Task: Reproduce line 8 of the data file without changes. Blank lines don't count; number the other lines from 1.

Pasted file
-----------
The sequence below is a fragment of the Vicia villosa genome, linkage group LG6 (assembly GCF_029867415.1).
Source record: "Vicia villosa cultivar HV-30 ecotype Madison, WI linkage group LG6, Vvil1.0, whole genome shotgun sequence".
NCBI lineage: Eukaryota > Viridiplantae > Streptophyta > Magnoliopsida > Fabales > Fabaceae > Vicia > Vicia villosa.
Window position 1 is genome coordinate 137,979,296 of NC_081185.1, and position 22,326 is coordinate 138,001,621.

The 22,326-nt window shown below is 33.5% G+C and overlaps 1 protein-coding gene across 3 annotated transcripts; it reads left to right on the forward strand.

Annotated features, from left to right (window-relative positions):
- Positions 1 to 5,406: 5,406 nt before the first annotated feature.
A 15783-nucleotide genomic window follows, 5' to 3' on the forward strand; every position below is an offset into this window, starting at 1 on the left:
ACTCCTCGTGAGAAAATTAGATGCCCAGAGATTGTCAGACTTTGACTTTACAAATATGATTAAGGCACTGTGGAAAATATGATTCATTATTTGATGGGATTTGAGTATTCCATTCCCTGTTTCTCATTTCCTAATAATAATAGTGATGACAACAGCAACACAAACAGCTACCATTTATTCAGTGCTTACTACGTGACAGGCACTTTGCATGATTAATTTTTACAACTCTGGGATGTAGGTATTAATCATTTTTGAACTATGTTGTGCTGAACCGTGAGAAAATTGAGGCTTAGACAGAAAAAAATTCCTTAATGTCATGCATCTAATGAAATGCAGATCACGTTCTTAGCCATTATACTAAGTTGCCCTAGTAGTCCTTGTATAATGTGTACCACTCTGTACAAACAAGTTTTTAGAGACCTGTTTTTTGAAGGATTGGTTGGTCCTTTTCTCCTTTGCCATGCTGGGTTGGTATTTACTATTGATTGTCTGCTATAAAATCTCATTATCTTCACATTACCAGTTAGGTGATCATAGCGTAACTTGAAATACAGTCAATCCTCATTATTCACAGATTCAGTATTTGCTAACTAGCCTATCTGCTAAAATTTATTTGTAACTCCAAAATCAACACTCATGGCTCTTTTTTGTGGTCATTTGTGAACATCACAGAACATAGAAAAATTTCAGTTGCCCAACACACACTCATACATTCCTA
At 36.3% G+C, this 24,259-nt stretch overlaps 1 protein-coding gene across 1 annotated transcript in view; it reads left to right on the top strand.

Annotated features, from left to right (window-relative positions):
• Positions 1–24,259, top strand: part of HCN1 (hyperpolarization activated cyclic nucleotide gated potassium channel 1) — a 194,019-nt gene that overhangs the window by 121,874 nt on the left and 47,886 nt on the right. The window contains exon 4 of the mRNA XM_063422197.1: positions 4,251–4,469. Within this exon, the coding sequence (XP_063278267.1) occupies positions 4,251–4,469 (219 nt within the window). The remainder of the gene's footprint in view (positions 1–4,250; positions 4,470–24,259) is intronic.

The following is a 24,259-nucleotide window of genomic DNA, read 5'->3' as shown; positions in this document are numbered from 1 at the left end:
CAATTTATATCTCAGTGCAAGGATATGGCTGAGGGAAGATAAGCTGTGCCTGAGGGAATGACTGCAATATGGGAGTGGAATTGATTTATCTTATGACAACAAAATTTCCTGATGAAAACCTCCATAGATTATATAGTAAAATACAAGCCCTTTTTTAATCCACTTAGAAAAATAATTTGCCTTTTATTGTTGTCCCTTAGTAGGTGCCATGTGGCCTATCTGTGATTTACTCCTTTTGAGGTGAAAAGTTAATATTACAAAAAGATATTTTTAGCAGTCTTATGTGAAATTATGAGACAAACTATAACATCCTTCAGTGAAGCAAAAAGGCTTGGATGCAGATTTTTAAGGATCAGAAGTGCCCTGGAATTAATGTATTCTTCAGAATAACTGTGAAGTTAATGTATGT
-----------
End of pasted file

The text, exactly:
A 15783-nucleotide genomic window follows, 5' to 3' on the forward strand; every position below is an offset into this window, starting at 1 on the left: